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ワシントンポスト:米上院議員がラムズフェルドを「厳しく尋問」(焼き肉に)した。
http://www.asyura.com/0306/war36/msg/777.html
投稿者 木村愛二 日時 2003 年 7 月 10 日 13:18:22:

ワシントンポスト:米上院議員がラムズフェルドを「厳しく尋問」(焼き肉に)した。

共和党の有力者も疑問を投げた。中にはヴェトナム戦争の「勇士」もいる。兵役逃れのラムズフェルドは、たじたじとならざるを得ないのである。

米兵は射的場の標的のようになっている。

命が惜しければ、さっさと武器を捨てて逃げろ!

2000年春、イスラエル軍はレバノンから武器を捨て、イスラエルが作ったレバノンの親イスラエル傀儡軍を置き去りにして、敗走した。その時のヒズボラの仲間が今、イラクに義勇軍として入っているのである。いずれ、同じ状況になるであろう。


washingtonpost.com

Senators Grill Rumsfeld About U.S. Future in Iraq
Gen. Franks, Secretary Disagree on Troop Levels

By Thomas E. Ricks and Helen Dewar
Washington Post Staff Writers
Thursday, July 10, 2003; Page A01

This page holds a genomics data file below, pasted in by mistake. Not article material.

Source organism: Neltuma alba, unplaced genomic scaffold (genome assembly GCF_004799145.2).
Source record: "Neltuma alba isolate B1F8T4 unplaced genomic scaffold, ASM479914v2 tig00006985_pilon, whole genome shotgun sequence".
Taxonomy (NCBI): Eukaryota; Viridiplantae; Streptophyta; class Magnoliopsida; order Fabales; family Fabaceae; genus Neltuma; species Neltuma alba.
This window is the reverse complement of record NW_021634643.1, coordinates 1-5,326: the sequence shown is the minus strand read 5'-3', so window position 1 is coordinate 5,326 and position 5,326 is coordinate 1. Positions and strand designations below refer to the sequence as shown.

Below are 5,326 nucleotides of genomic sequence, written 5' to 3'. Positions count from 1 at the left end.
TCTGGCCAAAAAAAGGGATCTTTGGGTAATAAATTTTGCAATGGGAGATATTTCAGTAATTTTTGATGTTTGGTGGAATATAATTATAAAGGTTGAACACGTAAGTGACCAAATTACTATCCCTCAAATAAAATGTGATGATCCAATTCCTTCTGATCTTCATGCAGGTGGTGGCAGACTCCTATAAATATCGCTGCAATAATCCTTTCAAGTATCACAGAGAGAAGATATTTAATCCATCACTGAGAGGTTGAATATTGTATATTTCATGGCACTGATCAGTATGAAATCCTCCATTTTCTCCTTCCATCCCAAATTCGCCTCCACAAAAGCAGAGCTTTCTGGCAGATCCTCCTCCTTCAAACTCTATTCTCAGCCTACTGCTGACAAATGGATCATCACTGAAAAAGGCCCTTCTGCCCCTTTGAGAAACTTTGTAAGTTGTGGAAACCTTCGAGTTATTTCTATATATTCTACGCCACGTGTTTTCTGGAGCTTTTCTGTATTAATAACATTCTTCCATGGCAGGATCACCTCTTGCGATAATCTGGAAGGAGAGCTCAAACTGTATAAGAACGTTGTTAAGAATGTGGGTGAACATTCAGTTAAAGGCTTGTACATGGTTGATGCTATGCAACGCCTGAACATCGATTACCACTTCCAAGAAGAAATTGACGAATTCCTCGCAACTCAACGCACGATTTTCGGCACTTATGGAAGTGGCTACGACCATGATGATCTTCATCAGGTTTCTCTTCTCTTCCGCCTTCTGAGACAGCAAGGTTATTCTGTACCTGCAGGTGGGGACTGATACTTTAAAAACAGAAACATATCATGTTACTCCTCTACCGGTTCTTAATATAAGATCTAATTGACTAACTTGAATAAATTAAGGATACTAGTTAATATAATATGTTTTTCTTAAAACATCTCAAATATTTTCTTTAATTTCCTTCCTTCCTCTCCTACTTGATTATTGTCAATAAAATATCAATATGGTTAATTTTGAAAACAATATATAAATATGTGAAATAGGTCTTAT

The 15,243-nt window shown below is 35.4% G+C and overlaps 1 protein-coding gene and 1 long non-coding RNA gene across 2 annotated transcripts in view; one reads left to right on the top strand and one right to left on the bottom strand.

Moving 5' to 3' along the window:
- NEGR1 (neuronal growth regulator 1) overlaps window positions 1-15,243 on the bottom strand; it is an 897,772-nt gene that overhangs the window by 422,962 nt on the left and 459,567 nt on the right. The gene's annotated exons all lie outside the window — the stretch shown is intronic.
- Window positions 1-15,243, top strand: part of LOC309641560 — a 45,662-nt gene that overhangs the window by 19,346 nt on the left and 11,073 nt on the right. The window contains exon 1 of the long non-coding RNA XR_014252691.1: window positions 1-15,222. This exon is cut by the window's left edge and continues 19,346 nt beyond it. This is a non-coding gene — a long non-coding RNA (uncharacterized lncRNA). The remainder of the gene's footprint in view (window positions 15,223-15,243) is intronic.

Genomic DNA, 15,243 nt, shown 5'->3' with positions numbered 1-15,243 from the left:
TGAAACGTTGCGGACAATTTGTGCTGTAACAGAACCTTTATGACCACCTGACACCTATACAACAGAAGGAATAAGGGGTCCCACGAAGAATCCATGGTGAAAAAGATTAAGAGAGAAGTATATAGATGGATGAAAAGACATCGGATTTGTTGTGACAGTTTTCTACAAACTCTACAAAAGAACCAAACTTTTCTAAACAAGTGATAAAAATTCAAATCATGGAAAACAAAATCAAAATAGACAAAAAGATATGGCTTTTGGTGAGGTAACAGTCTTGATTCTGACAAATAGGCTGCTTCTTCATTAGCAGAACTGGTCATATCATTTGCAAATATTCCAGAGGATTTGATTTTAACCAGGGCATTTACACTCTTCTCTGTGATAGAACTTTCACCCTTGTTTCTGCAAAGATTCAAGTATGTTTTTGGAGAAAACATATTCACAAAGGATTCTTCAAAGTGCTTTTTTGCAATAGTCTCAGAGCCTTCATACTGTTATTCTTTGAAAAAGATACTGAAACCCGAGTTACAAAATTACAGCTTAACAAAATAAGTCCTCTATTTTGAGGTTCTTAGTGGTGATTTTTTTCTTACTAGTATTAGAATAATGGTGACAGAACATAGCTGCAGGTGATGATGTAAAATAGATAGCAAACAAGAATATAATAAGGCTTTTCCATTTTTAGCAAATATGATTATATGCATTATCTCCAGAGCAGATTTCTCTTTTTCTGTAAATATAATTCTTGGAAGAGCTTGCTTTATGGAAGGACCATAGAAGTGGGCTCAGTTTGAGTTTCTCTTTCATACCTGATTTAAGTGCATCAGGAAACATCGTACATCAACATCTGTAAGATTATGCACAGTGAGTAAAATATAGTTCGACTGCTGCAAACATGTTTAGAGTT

Democratic senators sharply questioned the Bush administration's handling of the Iraqi occupation yesterday, repeatedly pressing Defense Secretary Donald H. Rumsfeld on the cost and duration of the U.S. military presence there and voicing concern about the long-term impact on the armed forces.

Members of the Senate Armed Services Committee offered Rumsfeld perhaps his roughest handling from Congress since he became defense secretary two years ago as they expressed unease about the continuing problems facing occupation forces in Iraq.

"I'm now concerned that we have the world's best-trained soldiers serving as policemen in what seems to be a shooting gallery," Sen. Edward M. Kennedy (D-Mass.) said.

"We are dangerously stretched thin in the Army," added Sen. Jack Reed (D-R.I.), a veteran of the Army's elite 82nd Airborne Division.